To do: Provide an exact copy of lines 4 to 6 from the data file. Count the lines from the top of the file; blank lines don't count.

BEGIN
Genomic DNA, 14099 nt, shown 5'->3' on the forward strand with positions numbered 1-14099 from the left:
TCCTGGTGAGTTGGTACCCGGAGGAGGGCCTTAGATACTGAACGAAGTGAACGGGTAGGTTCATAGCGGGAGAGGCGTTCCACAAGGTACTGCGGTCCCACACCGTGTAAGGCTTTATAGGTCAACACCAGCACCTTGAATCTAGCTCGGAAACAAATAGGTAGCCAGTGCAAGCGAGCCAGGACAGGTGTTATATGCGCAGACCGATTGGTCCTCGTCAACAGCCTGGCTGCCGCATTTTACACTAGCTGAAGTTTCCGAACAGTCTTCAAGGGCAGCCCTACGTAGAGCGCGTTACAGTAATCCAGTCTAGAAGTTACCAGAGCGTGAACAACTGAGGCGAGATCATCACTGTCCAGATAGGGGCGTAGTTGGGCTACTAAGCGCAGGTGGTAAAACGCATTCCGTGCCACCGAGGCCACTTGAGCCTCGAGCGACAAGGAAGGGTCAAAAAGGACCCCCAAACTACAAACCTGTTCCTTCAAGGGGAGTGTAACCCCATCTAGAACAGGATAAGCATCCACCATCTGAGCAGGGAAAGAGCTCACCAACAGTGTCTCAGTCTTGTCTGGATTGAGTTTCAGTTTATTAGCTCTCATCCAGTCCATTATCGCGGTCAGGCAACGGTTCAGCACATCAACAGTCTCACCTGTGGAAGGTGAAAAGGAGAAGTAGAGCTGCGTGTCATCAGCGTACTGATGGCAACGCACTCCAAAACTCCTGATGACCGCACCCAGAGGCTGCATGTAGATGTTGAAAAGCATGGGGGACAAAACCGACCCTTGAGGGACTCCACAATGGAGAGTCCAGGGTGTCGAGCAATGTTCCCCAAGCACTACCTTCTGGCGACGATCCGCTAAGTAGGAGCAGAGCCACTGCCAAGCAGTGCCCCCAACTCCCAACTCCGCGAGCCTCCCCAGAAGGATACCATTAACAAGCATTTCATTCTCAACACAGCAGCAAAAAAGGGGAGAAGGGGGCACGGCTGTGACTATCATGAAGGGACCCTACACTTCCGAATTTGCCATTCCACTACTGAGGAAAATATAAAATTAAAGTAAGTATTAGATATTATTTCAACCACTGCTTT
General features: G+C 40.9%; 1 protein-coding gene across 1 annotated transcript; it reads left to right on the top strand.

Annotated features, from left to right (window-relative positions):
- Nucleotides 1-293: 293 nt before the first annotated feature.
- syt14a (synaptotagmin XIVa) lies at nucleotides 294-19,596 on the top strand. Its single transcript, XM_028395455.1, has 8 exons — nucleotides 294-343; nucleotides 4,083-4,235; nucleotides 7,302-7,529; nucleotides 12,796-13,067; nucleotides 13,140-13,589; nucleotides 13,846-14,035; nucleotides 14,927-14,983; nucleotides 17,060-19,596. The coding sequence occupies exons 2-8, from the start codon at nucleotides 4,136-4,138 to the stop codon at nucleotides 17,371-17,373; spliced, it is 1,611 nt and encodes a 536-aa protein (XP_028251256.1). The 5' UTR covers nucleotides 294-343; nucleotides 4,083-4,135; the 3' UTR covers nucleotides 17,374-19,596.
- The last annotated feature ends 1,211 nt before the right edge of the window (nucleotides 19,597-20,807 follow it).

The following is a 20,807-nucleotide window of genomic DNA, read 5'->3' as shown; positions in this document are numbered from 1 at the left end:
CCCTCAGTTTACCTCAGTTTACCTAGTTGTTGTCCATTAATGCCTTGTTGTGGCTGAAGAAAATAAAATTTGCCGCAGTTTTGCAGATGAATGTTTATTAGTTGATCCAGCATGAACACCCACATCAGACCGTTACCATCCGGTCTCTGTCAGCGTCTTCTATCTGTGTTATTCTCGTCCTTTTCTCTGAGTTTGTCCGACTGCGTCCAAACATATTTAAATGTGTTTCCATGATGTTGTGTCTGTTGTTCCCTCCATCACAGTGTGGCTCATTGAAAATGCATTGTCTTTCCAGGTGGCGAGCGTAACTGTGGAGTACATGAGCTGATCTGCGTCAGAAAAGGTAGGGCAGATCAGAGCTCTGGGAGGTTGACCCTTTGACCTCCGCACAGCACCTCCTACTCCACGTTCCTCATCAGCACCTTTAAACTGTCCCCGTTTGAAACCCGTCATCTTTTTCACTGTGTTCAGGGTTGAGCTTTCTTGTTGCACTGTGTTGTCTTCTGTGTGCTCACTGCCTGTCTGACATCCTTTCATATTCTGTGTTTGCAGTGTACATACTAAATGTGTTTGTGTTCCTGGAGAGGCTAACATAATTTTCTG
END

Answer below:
Annotated features, from left to right (window-relative positions):
- Nucleotides 1-293: 293 nt before the first annotated feature.
- syt14a (synaptotagmin XIVa) lies at nucleotides 294-19,596 on the top strand. Its single transcript, XM_028395455.1, has 8 exons — nucleotides 294-343; nucleotides 4,083-4,235; nucleotides 7,302-7,529; nucleotides 12,796-13,067; nucleotides 13,140-13,589; nucleotides 13,846-14,035; nucleotides 14,927-14,983; nucleotides 17,060-19,596. The coding sequence occupies exons 2-8, from the start codon at nucleotides 4,136-4,138 to the stop codon at nucleotides 17,371-17,373; spliced, it is 1,611 nt and encodes a 536-aa protein (XP_028251256.1). The 5' UTR covers nucleotides 294-343; nucleotides 4,083-4,135; the 3' UTR covers nucleotides 17,374-19,596.